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Proposal for a mail system bundle for schools.

Last post 03-16-2009, 15:42 by arnaudherve. 12 replies.
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  •  02-17-2009, 15:41

    Proposal for a mail system bundle for schools.

    This is more a proposal for funding than a technical proposal. It is published here only because the webmaster has refused to create a forum category about funding issues. This proposal has been published before, offers serious perspectives for funding, but the first time it was not taken seriously by the Beta-Testers team. I am not sure it has been transmitted to David Harris.

     

    I propose to assemble Mercury and Pmail in a commercial bundle for secondary schools, for the teachers who are in charge of teaching their students basic computer skills.

     

    To my knowledge, most developed countries have some sort of education programm, to ensure that the whole of a generation acquires basic computer skills, that nobody is left behind, becoming a "computer illiterate". Then most teachers in charge of that desire a mail system that is really very very very easy to use, and very very very secure.

     

    And most secondary schools can pay 20 $ if the mail system is really convenient.

     

    Now if somebody is interested, I can develop more technical details.

  •  02-20-2009, 20:47

    Re: Proposal for a mail system bundle for schools.

    So? No answer? Not an opinion?

     

    It's not necessary to get money? It's not interesting to sell to secondary education?

  •  02-21-2009, 0:42

    • irelam is online. Last active: 04-03-2020, 22:24 irelam
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    Re: Proposal for a mail system bundle for schools.

    I have passed this on for comment

    Marttin

  •  02-21-2009, 3:43

    • David Harris is not online. Last active: 04-03-2020, 19:26 David Harris
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    Re: Proposal for a mail system bundle for schools.

    Martin passed this thread on to me.

    What exactly did you have in mind here? I'm willing to listen to any viable proposal, but bear in mind that I have very limited resources, and that proposals that either have an up-front capital cost or which require handling at the "back end" (for instance, order processing, guarantees of technical support and so forth) are potentially difficult for that reason.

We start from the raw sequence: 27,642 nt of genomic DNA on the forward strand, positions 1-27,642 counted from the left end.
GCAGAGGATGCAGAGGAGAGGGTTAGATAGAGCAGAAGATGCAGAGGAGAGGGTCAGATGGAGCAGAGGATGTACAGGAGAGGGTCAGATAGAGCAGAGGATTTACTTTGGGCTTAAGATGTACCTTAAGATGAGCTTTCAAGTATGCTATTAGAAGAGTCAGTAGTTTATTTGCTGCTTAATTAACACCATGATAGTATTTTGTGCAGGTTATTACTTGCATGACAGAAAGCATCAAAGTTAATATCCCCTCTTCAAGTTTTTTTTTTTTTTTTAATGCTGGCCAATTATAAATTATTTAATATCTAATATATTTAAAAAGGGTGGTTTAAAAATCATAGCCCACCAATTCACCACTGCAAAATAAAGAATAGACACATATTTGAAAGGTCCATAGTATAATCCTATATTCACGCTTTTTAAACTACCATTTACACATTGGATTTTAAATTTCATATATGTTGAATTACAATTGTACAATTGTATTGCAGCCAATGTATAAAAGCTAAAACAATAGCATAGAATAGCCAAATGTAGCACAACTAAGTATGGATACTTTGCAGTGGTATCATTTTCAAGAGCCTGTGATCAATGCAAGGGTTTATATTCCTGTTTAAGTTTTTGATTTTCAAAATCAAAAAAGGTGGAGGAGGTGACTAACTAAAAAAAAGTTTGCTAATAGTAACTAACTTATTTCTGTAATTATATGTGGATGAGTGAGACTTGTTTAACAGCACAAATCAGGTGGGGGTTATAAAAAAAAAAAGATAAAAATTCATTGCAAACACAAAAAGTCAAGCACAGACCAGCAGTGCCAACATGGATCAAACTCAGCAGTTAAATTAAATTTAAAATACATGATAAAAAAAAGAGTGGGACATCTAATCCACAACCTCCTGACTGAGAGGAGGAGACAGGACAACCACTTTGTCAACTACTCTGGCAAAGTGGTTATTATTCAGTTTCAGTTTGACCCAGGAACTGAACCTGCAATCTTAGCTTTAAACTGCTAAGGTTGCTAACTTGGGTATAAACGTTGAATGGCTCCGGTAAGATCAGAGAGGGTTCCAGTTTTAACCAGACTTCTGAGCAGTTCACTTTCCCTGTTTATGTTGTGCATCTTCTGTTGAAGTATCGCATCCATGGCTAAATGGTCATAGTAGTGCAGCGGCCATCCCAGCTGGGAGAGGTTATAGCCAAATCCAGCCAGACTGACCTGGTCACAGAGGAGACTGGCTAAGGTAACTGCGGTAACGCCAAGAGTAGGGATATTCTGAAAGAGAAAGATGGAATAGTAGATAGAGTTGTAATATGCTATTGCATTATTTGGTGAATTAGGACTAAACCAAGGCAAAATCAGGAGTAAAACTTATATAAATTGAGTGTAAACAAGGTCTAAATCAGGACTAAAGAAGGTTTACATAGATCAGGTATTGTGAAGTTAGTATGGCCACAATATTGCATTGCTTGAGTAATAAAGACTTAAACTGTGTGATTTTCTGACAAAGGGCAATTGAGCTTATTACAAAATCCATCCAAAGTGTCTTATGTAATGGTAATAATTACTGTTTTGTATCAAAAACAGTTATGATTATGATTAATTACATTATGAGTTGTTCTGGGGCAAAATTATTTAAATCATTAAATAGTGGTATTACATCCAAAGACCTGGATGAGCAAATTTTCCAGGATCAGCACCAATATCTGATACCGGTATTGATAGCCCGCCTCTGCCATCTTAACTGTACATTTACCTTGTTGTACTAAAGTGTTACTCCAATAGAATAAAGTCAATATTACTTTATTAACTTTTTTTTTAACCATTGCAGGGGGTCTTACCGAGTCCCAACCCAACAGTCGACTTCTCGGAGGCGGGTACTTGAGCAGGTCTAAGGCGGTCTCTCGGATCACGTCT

-- David --

  •  02-21-2009, 10:14

    Sv: Re: Proposal for a mail system bundle for schools.

    arnaudherve:
    So? No answer? Not an opinion?

    I've been very busy taking care of demands that make my living, therefore my presence here has had to lessen for a little while, and I can't keep up with all the threads. Sorry, it will most likely change for the better this spring again.

    arnaudherve:
    It's not necessary to get money? It's not interesting to sell to secondary education?

    Most public educational organizations are governed by purchase rules. Pegasus Mail is free, but Mercury can be licensed. Organizations like these demand invoices, and cannot pay for donationware. So in my belief, at least regarding Europe, "selling" as you say, is not possible to these type of clients with the current business model.


    Kind regards / Peter
  •  02-22-2009, 2:12

    Re: Proposal for a mail system bundle for schools.

    Hi, the idea is to sell the client and the server in a bundle, not for real life use, but customized for computer literacy exercises in schools. Here are a few of the particular needs:

     

    SECURITY

     

    When you are a teacher in a secondary school, you don't just transmit your knowledge like at the university, you are also the officer of law and order in your class. When you see teenagers approaching a computer, you must assume that a proportion of them will do anything stupid, including using hacking tools they downloaded at home. There are even forums for teenagers, where they explain to each others how to hack the system, for example to access the marks software or to see the teachers' personal files. And you might actually lose your carreer because a kid has successfully downloaded a pornographic image to his account storage.